“I would advise pregnant women to take in as little caffeine as possible and switch to decaf altogether if they can,” Foxe said.
But he urged women not to go cold turkey if they can help it, because caffeine withdrawal can cause a host of symptoms, including headaches, irritability, nausea and difficulty concentrating.
“We don’t know what withdrawal, irritability, stress and anxiety will do to a pregnancy,” Foxe said. “Try to whittle away at your caffeine consumption before you get pregnant.”
The study does have some limitations. Women were asked to recall how much caffeine they consumed while pregnant, and memory isn’t always 100% accurate.
The findings were recently published online in the journal Neuropharmacology.
Dr. Mark Klebanoff, principal investigator at the Center for Perinatal Research in Columbus, Ohio, said many studies have looked at the effects of caffeine on pregnancy outcomes, such as risk of miscarriage. But less is known about how caffeine affects kids as they age.
“The new study adds to the literature, but it’s not enough to really implicate caffeine in any strong way,” said Klebanoff, who was not involved with the study but reviewed the findings.
“Pregnant women can be reasonably reassured that consuming less than 200 milligrams per day of caffeine will not cause miscarriage or preterm birth,” he said. But more study is needed on how it affects child development, Klebanoff added.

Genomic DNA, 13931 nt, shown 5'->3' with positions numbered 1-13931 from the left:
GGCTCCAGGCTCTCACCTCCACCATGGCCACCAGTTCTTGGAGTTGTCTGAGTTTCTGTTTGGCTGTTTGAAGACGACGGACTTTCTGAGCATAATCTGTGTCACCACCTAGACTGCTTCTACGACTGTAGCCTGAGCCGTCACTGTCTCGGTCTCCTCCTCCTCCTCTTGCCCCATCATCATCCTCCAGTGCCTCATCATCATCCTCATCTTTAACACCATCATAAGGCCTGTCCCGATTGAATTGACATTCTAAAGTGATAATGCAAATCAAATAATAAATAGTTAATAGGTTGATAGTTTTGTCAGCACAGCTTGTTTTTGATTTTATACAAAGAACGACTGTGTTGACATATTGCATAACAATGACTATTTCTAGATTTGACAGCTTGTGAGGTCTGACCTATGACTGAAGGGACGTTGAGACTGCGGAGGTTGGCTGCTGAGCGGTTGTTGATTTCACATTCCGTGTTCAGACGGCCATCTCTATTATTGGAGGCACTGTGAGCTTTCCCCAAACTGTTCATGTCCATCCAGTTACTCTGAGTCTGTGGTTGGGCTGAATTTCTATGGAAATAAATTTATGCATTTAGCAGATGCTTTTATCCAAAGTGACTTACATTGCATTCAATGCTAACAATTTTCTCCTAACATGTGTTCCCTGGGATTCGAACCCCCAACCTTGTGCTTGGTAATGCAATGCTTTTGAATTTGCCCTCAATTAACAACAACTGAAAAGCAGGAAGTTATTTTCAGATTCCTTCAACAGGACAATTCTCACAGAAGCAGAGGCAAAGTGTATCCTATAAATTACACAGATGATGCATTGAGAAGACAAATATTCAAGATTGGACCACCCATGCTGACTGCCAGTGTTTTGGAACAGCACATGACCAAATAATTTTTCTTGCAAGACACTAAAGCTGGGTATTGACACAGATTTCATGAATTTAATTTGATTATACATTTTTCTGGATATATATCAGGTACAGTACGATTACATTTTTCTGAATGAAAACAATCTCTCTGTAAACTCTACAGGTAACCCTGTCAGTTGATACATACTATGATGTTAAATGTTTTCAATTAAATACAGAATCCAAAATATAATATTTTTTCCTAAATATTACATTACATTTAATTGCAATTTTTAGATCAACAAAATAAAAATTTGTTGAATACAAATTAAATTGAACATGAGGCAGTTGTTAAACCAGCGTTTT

“A typical cup at home has about 100 mg of caffeine, so women can limit themselves to two cups a day when pregnant,” he said.
But they should keep in mind that other sources of caffeine (such as energy drinks, power bars and chocolate) should be considered as part of the total, Klebanoff said.
The American College of Obstetricians and Gynecologists offers advice on coffee and caffeine during pregnancy.
SOURCES: John Foxe, PhD, director, Del Monte Institute for Neuroscience, University of Rochester, Rochester, N.Y.; Mark Klebanoff, MD, principal investigator, Center for Perinatal Research, Abigail Wexner Research Institute, Nationwide Children’s Hospital, Columbus, Ohio; Neuropharmacology, Jan. 30, 2021, online